An ecological survey of the riverine island of Maracá, an important tropical forest reserve in Brazilian Amazonia, and four related programmes: forest regeneration; soils and hydrology; medical entomology; land development.
At the invitation of the Brazilian Environment Secretariat (SEMA) and in collaboration with the National Amazon Research Institute (INPA), the RGS mounted the largest British project ever to work in Brazilian Amazonia. It was a welcome invitation, since, although Brazil contains almost 60 per cent of the world's surviving rainforests, it is difficult for foreign scientists to obtain permission to work there.
SEMA requested an ecological survey of the flora, fauna and physical geography of its Maracá Ecological Reserve. Maracá is a vast 100,000-hectare uninhabited island, 60 kilometres long and 25 kilometres wide, on the Uraricoera River, a tributary of the Amazon. Its forests, wetlands, patches of savanna, and small hills are largely unexplored. SEMA has a purpose-built research station on the eastern tip which served as a comfortable base for the project.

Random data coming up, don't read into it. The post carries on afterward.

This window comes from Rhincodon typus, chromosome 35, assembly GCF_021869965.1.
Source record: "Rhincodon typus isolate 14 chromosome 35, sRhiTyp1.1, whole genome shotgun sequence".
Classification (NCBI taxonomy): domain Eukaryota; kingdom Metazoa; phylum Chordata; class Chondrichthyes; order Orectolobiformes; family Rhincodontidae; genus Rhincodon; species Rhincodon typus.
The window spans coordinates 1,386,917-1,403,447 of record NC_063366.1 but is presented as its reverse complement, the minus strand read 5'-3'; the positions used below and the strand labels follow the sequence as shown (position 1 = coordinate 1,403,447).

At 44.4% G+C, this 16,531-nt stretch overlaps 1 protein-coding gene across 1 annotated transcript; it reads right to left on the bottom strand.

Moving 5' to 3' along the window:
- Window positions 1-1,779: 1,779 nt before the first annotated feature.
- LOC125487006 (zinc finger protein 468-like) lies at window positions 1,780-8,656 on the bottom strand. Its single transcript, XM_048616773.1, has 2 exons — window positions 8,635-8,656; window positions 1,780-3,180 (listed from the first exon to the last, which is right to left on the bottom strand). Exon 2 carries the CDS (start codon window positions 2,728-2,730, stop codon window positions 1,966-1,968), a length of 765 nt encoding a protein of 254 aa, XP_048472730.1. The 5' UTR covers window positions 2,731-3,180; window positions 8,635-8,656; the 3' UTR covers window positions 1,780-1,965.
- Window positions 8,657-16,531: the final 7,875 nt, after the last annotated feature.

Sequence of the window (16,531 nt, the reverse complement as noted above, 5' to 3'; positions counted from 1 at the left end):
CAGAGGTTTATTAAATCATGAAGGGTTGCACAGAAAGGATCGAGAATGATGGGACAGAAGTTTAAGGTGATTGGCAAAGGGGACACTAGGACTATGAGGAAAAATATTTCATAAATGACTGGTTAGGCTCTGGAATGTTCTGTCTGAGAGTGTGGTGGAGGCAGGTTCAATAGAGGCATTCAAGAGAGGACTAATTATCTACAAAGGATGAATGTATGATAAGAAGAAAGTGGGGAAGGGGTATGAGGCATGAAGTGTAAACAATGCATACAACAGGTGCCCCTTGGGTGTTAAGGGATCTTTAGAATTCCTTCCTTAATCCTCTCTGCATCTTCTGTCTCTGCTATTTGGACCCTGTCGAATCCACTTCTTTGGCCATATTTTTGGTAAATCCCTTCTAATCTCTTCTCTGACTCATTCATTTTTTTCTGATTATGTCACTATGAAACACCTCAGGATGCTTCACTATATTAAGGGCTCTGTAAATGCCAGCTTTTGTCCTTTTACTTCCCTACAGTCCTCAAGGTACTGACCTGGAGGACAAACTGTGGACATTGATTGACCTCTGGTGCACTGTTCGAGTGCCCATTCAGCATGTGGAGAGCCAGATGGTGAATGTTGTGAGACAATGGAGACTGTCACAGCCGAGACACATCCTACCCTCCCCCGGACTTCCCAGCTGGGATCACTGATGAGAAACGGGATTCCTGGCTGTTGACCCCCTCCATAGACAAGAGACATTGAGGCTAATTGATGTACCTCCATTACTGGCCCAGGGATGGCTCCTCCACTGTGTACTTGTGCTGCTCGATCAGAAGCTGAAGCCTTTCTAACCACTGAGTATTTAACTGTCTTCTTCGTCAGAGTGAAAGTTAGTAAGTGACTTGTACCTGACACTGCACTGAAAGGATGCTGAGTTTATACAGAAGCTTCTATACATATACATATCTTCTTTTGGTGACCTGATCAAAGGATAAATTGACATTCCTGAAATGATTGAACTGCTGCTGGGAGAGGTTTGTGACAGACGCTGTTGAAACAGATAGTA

It was a fundamental objective of this Project to involve as many Brazilian scientists as possible (over 130 participated) and to present the results in Portuguese at a major review conference in Manaus in April 1989 and in Brazilian journals. This policy increased the chances of the Project's findings being applied to save Amazon forests.
Much research was carried out in the interior of Maracá Island, this involved numerous tough river trips up formidable rapids, mapping the myriad channels and waterfalls, cutting many new trails through the dense vegetation and often steep terrain, and establishing sub-camps.
Data from this programme will go to Brazilian government agencies concerned with colonisation in order to help the settlers and minimise the environmental damage they cause by lessening their rate of failure.